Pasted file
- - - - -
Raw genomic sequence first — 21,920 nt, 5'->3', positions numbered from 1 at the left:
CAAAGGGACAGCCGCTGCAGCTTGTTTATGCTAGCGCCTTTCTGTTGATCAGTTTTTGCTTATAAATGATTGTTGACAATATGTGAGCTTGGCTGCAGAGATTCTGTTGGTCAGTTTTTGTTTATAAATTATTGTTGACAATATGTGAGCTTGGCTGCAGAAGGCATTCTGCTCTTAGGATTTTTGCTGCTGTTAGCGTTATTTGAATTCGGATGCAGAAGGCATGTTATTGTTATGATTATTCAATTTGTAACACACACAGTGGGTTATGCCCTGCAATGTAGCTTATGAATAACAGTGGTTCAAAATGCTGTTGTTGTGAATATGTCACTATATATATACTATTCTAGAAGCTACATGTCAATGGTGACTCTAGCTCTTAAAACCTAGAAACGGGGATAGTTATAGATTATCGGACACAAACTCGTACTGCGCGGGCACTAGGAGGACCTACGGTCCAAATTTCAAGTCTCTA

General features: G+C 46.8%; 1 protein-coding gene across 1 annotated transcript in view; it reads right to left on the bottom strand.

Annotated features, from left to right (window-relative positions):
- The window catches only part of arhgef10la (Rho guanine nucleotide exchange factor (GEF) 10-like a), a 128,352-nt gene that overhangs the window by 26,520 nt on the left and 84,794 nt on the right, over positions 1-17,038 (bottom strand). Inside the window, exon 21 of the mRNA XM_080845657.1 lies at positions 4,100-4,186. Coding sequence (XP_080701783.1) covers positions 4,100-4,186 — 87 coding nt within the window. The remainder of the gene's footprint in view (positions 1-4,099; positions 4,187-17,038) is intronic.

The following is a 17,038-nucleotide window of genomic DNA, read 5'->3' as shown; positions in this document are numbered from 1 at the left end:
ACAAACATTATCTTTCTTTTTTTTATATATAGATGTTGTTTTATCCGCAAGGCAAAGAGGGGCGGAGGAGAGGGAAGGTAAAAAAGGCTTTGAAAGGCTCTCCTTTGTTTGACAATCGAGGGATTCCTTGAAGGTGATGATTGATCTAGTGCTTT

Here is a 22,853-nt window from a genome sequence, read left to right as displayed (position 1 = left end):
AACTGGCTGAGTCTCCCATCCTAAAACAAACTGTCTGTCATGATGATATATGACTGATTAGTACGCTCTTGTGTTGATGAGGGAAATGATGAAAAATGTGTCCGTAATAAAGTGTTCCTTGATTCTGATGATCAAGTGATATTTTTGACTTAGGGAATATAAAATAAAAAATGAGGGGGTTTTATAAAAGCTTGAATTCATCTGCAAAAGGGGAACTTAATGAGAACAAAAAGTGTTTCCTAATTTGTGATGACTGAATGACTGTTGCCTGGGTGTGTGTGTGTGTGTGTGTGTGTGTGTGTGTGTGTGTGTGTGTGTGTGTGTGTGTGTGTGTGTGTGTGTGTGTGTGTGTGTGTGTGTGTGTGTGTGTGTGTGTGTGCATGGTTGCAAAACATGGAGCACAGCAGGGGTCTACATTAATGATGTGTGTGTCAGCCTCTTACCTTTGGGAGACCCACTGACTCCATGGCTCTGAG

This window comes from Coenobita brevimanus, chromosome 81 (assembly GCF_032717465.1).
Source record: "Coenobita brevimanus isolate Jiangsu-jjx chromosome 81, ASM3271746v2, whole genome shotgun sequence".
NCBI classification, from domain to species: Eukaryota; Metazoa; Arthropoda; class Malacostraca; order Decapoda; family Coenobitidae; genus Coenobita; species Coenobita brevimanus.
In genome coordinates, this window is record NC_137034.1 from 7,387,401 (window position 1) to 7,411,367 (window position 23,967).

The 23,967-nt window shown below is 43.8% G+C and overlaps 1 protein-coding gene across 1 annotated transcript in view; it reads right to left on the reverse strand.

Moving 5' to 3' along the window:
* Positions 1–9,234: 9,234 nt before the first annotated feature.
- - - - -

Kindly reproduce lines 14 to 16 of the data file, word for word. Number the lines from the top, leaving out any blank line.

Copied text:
The 23,967-nt window shown below is 43.8% G+C and overlaps 1 protein-coding gene across 1 annotated transcript in view; it reads right to left on the reverse strand.

Moving 5' to 3' along the window:
* Positions 1–9,234: 9,234 nt before the first annotated feature.